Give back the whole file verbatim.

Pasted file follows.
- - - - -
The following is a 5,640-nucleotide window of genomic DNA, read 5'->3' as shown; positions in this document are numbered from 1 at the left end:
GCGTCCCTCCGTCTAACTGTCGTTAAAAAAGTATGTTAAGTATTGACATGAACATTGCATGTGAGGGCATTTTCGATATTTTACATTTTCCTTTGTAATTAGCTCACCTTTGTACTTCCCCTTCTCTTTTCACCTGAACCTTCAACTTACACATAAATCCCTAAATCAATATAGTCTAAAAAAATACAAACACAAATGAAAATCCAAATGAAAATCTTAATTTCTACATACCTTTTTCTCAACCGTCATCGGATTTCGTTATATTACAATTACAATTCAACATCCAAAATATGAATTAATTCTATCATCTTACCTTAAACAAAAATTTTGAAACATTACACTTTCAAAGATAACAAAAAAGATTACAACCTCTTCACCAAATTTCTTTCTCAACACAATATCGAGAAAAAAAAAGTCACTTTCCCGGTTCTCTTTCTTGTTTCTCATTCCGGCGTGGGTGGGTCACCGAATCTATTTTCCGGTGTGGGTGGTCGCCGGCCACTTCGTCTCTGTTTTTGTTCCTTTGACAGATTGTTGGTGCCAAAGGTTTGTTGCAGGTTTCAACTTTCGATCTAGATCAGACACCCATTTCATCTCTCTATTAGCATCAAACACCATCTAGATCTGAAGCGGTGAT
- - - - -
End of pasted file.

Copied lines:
The following is a 5,640-nucleotide window of genomic DNA, read 5'->3' as shown; positions in this document are numbered from 1 at the left end:
GCGTCCCTCCGTCTAACTGTCGTTAAAAAAGTATGTTAAGTATTGACATGAACATTGCATGTGAGGGCATTTTCGATATTTTACATTTTCCTTTGTAATTAGCTCACCTTTGTACTTCCCCTTCTCTTTTCACCTGAACCTTCAACTTACACATAAATCCCTAAATCAATATAGTCTAAAAAAATACAAACACAAATGAAAATCCAAATGAAAATCTTAATTTCTACATACCTTTTTCTCAACCGTCATCGGATTTCGTTATATTACAATTACAATTCAACATCCAAAATATGAATTAATTCTATCATCTTACCTTAAACAAAAATTTTGAAACATTACACTTTCAAAGATAACAAAAAAGATTACAACCTCTTCACCAAATTTCTTTCTCAACACAATATCGAGAAAAAAAAAGTCACTTTCCCGGTTCTCTTTCTTGTTTCTCATTCCGGCGTGGGTGGGTCACCGAATCTATTTTCCGGTGTGGGTGGTCGCCGGCCACTTCGTCTCTGTTTTTGTTCCTTTGACAGATTGTTGGTGCCAAAGGTTTGTTGCAGGTTTCAACTTTCGATCTAGATCAGACACCCATTTCATCTCTCTATTAGCATCAAACACCATCTAGATCTGAAGCGGTGAT